Tag: united mine workers

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On October 12, 1898, a racialized battle over strikebreaking broke out in the southern Illinois coal mining town of Virden, Illinois. The so-called Battle of Virden demonstrates the ways that employers could so easily manipulate racism and racial division to promote their own interests and how white workers were more than happy to take that […]
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On December 15, 1921, the Kansas National Guard arrived to break up women’s marches in support of a strike of coal miners in southeastern Kansas. That intervention, done with the open support of United Mine Workers of America president John L. Lewis who hated the independent and socialist UMWA local in that state, demonstrated the […]
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On January 23, 1890, the United Mine Workers of America formed. One of the most important labor unions in American history, examining the foundation of the UMWA is a window into the position and idea of workers in the late 19th century, as well as the great challenges they faced. Coal miners worked an absolutely […]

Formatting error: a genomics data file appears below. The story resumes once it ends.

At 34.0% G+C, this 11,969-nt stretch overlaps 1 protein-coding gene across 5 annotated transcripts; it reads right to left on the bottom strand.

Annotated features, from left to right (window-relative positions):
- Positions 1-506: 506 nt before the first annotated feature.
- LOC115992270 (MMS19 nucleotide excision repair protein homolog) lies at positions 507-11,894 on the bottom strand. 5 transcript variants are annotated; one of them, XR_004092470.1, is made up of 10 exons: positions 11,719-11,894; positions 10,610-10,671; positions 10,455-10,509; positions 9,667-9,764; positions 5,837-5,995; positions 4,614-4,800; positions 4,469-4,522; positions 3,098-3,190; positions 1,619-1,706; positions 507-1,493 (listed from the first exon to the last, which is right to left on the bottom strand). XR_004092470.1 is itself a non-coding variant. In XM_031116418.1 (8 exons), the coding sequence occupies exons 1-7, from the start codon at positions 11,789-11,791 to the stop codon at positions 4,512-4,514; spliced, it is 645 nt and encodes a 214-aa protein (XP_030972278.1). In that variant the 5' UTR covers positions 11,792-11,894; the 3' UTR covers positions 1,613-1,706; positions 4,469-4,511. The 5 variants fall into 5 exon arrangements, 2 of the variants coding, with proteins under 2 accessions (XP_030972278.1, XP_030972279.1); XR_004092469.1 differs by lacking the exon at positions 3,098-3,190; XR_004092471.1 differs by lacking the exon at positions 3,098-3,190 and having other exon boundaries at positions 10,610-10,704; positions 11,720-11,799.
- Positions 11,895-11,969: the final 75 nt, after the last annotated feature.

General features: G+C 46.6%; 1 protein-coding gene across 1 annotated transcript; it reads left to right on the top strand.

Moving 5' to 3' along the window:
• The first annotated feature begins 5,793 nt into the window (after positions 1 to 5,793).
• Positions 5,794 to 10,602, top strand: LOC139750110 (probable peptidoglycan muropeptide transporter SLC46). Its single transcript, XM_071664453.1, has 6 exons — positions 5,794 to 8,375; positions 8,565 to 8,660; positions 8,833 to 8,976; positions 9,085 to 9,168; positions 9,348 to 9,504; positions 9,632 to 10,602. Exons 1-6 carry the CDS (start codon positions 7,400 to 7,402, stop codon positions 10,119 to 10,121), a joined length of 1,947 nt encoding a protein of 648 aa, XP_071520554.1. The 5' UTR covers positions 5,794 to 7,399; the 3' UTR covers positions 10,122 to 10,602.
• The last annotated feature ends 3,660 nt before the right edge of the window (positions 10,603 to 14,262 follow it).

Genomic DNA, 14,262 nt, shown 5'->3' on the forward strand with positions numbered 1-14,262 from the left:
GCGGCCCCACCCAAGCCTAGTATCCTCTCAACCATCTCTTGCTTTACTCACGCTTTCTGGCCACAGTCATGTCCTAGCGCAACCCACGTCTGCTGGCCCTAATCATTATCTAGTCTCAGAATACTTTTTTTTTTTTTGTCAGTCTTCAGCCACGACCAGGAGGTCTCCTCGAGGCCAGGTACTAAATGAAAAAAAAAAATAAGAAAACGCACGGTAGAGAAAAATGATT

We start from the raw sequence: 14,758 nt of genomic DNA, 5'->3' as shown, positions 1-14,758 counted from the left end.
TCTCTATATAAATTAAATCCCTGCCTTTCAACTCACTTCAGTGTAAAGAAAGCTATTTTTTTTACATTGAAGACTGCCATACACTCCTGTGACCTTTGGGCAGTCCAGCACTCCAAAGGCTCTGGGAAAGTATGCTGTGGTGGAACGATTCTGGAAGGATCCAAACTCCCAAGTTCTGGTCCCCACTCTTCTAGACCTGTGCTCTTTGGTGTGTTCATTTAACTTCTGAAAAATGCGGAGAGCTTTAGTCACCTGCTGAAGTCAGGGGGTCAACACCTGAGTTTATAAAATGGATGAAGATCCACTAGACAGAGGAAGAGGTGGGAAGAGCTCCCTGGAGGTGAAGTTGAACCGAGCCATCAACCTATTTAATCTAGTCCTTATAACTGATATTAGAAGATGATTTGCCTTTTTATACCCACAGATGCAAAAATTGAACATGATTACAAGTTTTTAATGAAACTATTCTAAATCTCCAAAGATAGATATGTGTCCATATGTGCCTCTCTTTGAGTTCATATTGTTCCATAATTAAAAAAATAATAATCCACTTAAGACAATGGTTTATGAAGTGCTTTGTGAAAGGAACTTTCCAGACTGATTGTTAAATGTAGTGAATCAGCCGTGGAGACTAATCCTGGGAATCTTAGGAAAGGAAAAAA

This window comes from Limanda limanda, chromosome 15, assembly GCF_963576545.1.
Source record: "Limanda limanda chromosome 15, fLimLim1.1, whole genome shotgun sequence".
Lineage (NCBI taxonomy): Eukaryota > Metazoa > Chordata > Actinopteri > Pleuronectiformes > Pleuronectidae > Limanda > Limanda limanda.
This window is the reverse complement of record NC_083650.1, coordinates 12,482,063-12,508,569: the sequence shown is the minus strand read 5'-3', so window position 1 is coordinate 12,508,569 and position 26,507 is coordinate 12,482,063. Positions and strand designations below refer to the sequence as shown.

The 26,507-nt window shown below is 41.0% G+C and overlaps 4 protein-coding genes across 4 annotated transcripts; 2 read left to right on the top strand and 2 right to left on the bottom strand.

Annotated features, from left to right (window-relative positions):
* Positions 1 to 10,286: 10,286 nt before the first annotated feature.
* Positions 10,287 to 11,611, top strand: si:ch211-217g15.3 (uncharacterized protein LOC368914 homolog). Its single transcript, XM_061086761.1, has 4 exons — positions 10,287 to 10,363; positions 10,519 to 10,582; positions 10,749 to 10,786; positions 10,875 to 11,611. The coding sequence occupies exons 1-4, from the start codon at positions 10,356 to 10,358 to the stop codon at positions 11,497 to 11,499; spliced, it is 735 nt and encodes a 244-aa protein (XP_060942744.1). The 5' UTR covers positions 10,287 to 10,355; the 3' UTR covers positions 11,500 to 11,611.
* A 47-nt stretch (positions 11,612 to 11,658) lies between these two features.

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This is the grave of John Mitchell, president of the United Mine Workers of America from 1898-1908. Born in 1870 in Braidswood, Illinois, Mitchell grew up poor. He became an orphan at the age of 6 and started working as a child shortly after in order to support his siblings. He became a coal miner […]
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